21
Jan
Screenshot20101021at7.39.06PM_thumb_thumb

It appears that T-Mobile is staying true to its word when it comes the Android 2.2 update for the Samsung Vibrant - the much-anticipated software upgrade is now slowly but surely rolling out.

There's a catch, though: it's only available through Samsung's Kies Mini software (which runs exclusively on Windows - sorry, OS X users). We aren't yet sure if/when an OTA update will accompany this Kies Mini version, but here's what we do know: the update's build number is UVKA6, and it contains T-Mobile TV and WiFi calling in addition to all the usual Froyo goodies.

20
Jan
moto_fb

Oh, boy... what a mess this is. Earlier this week, a Motorola employee with access to the company's official YouTube account replied to a (now deleted) comment about their locked bootloaders with "if you want to do custom roms, then buy elsewhere, we’ll continue with our strategy that is working thanks." Issues about eFuse aside, that's a pretty poor thing to say from a customer service perspective.  Apparently, Motorola recognized that fact after somebody posted on their Facebook page they'd be taking that advice:

moto_fb

Does this mean they're doing away with eFuse?

20
Jan
image

In the past few weeks, we've seen multiple accusations portraying Samsung as the bad guy in the Galaxy S Froyo upgrade drama in the U.S. First, there were many delays, followed by the update finally rolling out pretty much everywhere outside the U.S. Then, all anonymous and unconfirmed, an accusation that T-Mo's new Vibrant 4G was the reason for the, possibly indefinite, delay and a report that Samsung charges U.S. carriers for Android updates, later denied by Samsung.

20
Jan
eric_schmidt_hi

While only tangentially related to Android, a post on the Harvard Business Review by Eric Schmidt (the CEO of Google, in case you weren't aware) provides a glimpse of what he sees coming in the world of mobile technology. His post isn't especially long, and I'm not too keen on plagiarism, so here are Schmidt's three points:

  1. Focus on developing LTE networks
  2. Using mobile phones for commerce (to transfer money)
  3. Smartphone proliferation - put smartphones in the hands of the poor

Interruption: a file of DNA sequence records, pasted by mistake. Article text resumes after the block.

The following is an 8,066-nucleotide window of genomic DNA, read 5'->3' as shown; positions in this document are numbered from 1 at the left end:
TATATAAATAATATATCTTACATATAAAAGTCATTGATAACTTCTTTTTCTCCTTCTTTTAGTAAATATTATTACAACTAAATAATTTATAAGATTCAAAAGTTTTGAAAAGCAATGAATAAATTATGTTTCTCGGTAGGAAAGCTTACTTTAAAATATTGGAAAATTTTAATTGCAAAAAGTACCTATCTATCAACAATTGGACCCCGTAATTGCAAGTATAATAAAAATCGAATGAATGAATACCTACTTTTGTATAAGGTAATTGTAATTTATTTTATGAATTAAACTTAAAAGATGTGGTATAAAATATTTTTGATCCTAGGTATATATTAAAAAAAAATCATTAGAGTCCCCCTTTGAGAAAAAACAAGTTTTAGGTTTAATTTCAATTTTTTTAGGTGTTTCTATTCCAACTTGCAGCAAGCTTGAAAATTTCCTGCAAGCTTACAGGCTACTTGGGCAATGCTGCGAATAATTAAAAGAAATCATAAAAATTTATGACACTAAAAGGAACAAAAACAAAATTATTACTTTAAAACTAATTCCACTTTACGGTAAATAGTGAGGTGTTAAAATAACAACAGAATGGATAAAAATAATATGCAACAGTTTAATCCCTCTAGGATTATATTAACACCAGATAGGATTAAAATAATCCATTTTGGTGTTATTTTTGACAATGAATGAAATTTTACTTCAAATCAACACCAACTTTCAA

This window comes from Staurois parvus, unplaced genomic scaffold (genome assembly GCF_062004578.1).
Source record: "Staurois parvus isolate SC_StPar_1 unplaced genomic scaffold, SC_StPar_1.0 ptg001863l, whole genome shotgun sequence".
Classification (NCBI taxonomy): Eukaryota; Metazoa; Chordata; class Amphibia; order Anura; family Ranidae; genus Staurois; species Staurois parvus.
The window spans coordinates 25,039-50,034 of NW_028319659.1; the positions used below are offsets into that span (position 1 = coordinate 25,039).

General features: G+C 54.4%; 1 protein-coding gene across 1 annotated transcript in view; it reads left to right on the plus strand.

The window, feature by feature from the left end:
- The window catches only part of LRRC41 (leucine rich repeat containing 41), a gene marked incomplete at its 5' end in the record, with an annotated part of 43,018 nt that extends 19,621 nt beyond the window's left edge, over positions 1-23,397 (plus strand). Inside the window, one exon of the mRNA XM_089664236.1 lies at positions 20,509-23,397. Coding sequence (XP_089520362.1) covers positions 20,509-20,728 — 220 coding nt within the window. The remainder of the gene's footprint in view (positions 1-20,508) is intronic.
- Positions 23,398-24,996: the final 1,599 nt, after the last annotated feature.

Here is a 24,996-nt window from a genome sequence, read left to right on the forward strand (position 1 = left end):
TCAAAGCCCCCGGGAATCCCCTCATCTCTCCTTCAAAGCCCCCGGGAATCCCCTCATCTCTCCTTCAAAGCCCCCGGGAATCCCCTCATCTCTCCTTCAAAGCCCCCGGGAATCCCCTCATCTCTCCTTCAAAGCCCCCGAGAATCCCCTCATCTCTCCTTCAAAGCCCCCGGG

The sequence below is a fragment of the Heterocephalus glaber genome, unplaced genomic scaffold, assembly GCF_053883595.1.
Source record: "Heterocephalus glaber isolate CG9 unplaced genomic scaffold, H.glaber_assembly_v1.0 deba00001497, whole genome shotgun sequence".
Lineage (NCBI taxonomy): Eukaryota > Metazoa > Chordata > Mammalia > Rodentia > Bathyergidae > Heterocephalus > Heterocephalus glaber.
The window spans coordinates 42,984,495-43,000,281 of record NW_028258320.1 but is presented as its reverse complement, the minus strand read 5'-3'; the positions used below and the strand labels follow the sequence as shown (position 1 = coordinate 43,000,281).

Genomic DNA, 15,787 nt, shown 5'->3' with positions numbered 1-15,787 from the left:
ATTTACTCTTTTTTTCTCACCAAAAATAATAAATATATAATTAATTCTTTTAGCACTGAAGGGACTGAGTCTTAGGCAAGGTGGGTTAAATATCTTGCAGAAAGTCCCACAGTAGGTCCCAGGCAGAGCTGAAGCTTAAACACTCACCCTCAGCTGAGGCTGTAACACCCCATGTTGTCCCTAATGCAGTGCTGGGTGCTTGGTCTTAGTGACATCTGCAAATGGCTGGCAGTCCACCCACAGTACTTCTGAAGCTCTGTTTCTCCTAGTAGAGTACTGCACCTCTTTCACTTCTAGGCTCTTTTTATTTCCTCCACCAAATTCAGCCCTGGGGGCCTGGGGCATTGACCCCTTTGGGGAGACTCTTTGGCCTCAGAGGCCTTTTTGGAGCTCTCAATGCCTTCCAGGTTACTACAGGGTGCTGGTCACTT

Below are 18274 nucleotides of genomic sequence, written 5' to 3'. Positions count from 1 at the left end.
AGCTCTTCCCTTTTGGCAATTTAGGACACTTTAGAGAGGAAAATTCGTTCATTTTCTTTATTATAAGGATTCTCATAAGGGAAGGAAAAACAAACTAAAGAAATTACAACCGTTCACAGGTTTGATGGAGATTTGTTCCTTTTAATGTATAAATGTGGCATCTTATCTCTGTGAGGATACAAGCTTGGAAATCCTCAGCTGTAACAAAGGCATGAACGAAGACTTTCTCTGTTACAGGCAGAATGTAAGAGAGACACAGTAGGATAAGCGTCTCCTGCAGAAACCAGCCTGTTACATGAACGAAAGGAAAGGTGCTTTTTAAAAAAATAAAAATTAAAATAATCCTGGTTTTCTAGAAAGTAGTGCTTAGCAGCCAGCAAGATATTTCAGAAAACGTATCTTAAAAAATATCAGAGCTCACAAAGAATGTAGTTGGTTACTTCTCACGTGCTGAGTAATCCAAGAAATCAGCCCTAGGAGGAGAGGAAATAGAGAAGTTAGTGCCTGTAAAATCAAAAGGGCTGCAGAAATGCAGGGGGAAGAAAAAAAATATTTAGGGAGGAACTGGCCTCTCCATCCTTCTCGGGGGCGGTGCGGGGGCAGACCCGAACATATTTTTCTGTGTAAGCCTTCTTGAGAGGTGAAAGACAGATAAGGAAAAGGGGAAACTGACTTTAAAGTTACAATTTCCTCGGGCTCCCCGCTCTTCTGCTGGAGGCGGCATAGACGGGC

While short, it's an interesting piece; certainly worth a read.

17
Jan
sonyericsson

Sony Ericsson has decided to put its manufacturing muscle behind Android while keeping a "watching brief" on the development of Microsoft's still nascent Windows Phone 7.

Steve Walker, acting head of global marketing at Sony Ericsson, told Pocket-lint that although Sony Ericsson launched a number of phones running on Windows Mobile 6, it will not be launching a Windows Phone 7 device in the near future. Instead, the company will continue to "engage with Microsoft" and "keep an open mind towards Windows Phone 7."

Walker noted that Sony Ericsson wants to focus on Android since the industry as a whole seems to be supporting Google's mobile OS.

16
Jan
cm7_tweet

Boy, do we ever have some fantastic news for the AOSP ROM-loving crowd: CyanogenMod nightlies are finally back, meaning the first official CM7 builds are rolling out as I type this. Sure, they're probably moderately buggy (although generally, CM nightlies are still pretty good), and yeah, they may be missing some features - but let's be frank: it'll still probably be one of the most solid Gingerbread builds around, regardless of what device you're using.

16
Jan
samsung_froyo
Last Updated: August 13th, 2011

A few weeks ago, Samsung USA tweeted that Froyo updates for the Galaxy S phones are being delayed due to further testing. Then, just 4 days ago, AndroidSPIN reported that the Vibrant update (if not others) wasn't rolling out so that the Vibrant wouldn't steal the Vibrant 4G+'s thunder. And now the saga continues, as a new anonymous source has stepped forth to clarify the issue.

Reportedly an insider who has stepped "...

14
Jan
IMGA0020

It doesn't seem like it, but just a year and a few days ago, Google made available the first handset to bear the Nexus name - and what a long way we've come since. When the Nexus One was released, there were cries of "iPhone killer" and of Google entering the handset arena in direct competition with Apple. While the latter assertion remains debatable - the first does not. The Nexus One was a near-total commercial failure next to the iPhone 3GS, and even the original Motorola DROID ate the Nexus One for breakfast in terms of sales.

13
Jan
millennial_topos

Every month, mobile advertiser Millennial Media releases their Mobile Mix, a report detailing where things stand in the mobile industry. This month marks a significant first, as well as some all-around good news for Android. Their highlights:

  • For the first time, Android surpassed iOS as the largest Smartphone OS on the Millennial network, with an 8% increase month-over-month and 46% impression share on our network in December. The iOS currently has a 32% share
  • Android ad requests grew 141% from Q3 to Q4 and since January, Android has grown 3130%
  • Android devices represented 16 of the top 30 mobile devices on the Millennial network
  • When breaking down the revenue generated by apps in Q4—Android had a 55% share as opposed to 39% for Apple.

13
Jan
ASUS_EeePadSlider_2_610x417
Last Updated: January 14th, 2011

In what is the most carefully-worded way of saying "we don't know" I've seen in a while, Asus's UK marketing manager John Swatton has told Pocket-lint that the company's new Android tablets will be shipping with Honeycomb "if Honeycomb is available." The reason for the uncertainty? Swanson seems to be suggesting that Motorola's XOOM has been given special treatment by Google, while Honeycomb remains unavailable to most, if not all, other tablet manufacturers.

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